MIAMI, Aug. 21 (UPI) -- Hurricane Andrew was elevated Wednesday from a Category 4 hurricane on the Saffir-Simpson Hurricane Scale to a Category 5 with 165-mph winds, 10 years after it savaged south Miami-Dade County.
Research in the last 10 years has shown that the storm reached Category 5 strength shortly before it roared ashore. Actually, researchers said it was 9 mph more than the Category 5 minimum with 165-mph maximum sustained winds.
"There is always some uncertainty in determining the maximum winds in a hurricane, and Andrew is no exception," said Max Mayfield, director of the National Hurricane Center in Miami.
"Our previous estimate was 145 mph, based on the science available in 1992. With advanced research techniques and technology, we now estimate the winds were stronger," Mayfield said.
The change was made by the Best Track Committee of the National Oceanographic and Atmospheric Administration and the hurricane center. Herbert Saffir, a structural engineer who co-designed the scale with former hurricane center director Robert Simpson, reviewed the results.
The move makes Andrew only the third Category 5 on record to strike the continental United States. The others were the "1935 Florida Keys Hurricane" and Hurricane Camile that hit the Mississippi Gulf Coast in 1969.
Andrew struck the Homestead, Fla., area Aug. 24, 1992, and tore the area apart, destroying 25,000 homes and severely damaging 100,000. It was the most costly natural disaster in the nation's history at $26.5 billion.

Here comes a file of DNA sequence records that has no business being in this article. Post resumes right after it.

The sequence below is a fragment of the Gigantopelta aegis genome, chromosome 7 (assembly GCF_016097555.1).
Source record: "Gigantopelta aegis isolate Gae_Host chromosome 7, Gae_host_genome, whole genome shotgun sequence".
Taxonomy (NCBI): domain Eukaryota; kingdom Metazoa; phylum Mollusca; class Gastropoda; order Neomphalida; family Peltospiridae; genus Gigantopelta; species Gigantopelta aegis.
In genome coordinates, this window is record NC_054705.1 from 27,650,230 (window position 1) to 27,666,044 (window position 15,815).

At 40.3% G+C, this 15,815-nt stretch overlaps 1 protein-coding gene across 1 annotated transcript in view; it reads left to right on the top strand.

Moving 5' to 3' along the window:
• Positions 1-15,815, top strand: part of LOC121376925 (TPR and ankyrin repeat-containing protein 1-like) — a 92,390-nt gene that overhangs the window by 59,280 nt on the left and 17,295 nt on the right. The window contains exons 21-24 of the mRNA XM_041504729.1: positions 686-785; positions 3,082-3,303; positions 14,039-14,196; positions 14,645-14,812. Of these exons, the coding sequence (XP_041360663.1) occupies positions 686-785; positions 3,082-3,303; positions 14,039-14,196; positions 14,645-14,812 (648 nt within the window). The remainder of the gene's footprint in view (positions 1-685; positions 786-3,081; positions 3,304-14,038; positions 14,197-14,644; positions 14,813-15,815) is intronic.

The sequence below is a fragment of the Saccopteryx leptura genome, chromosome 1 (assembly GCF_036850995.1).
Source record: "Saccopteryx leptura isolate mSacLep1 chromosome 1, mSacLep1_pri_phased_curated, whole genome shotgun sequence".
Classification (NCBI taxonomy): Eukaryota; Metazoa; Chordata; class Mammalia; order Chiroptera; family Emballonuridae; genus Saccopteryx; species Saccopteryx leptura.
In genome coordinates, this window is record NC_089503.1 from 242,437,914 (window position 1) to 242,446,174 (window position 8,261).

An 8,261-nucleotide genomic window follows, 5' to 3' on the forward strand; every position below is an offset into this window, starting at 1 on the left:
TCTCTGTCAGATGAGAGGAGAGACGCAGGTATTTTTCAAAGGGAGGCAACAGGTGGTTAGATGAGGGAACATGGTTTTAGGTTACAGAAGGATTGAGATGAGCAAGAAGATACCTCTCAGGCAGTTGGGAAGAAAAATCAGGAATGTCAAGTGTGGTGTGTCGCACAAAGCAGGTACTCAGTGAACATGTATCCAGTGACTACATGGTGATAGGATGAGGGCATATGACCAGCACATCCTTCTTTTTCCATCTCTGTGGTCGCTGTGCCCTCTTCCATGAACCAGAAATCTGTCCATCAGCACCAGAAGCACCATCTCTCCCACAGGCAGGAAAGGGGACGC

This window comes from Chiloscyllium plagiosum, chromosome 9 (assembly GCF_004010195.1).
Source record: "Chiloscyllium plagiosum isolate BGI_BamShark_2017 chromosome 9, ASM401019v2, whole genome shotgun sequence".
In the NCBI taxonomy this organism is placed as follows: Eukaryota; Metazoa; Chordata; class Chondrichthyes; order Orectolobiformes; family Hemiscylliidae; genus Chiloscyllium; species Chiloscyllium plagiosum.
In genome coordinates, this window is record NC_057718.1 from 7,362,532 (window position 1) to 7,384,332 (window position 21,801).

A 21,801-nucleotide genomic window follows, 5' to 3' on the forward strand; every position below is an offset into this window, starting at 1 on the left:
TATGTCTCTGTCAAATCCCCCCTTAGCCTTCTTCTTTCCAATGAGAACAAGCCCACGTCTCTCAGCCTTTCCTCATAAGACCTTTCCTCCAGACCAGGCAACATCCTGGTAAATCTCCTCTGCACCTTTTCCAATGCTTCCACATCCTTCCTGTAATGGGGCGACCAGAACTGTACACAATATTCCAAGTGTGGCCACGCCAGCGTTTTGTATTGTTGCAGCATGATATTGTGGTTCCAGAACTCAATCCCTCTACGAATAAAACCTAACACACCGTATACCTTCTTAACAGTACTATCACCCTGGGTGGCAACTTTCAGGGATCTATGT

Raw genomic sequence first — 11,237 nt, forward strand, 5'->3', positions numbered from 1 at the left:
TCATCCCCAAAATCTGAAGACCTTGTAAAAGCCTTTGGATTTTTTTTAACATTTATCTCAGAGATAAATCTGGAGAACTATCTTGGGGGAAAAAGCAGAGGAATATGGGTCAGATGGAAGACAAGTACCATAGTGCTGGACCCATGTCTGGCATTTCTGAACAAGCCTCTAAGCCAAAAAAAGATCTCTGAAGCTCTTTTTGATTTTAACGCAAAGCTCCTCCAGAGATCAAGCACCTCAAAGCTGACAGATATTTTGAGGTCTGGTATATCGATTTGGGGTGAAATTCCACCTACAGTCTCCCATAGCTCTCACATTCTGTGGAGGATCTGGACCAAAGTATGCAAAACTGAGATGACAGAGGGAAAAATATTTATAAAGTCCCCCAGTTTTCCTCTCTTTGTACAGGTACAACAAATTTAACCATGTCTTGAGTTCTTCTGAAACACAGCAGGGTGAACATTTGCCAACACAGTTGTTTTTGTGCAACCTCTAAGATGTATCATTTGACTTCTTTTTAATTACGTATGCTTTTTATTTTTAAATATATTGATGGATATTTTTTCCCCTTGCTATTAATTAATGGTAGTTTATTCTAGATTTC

More than 60 deaths have been attributed to the storm either directly or indirectly in the aftermath. Fifteen people died in Florida during the three hours Andrew spent in south Florida.
The change in category was largely based on research involving Global Positioning System dropwindsondes, which went into use in 1997.
They are measuring devices dropped from hurricane reconnaissance aircraft into the eye wall -- the windiest part of the hurricane. The sonde system measures temperature, barometric pressure, water vapor and wind data every 15 feet on its way down.
The analysis of dropwindsonde data indicated that on average the maximum sustained surface-wind speed was about 90 percent of the wind speed measured at the 10,000 level flown by an aircraft into Andrew as it approached south Florida.
In 1992, Andrew's wind speed was estimated at 75 percent to 80 percent of the aircraft observations.
The research findings resulted in an increase in the estimated wind speeds of Hurricane Andrew from 145 mph to 165 mph.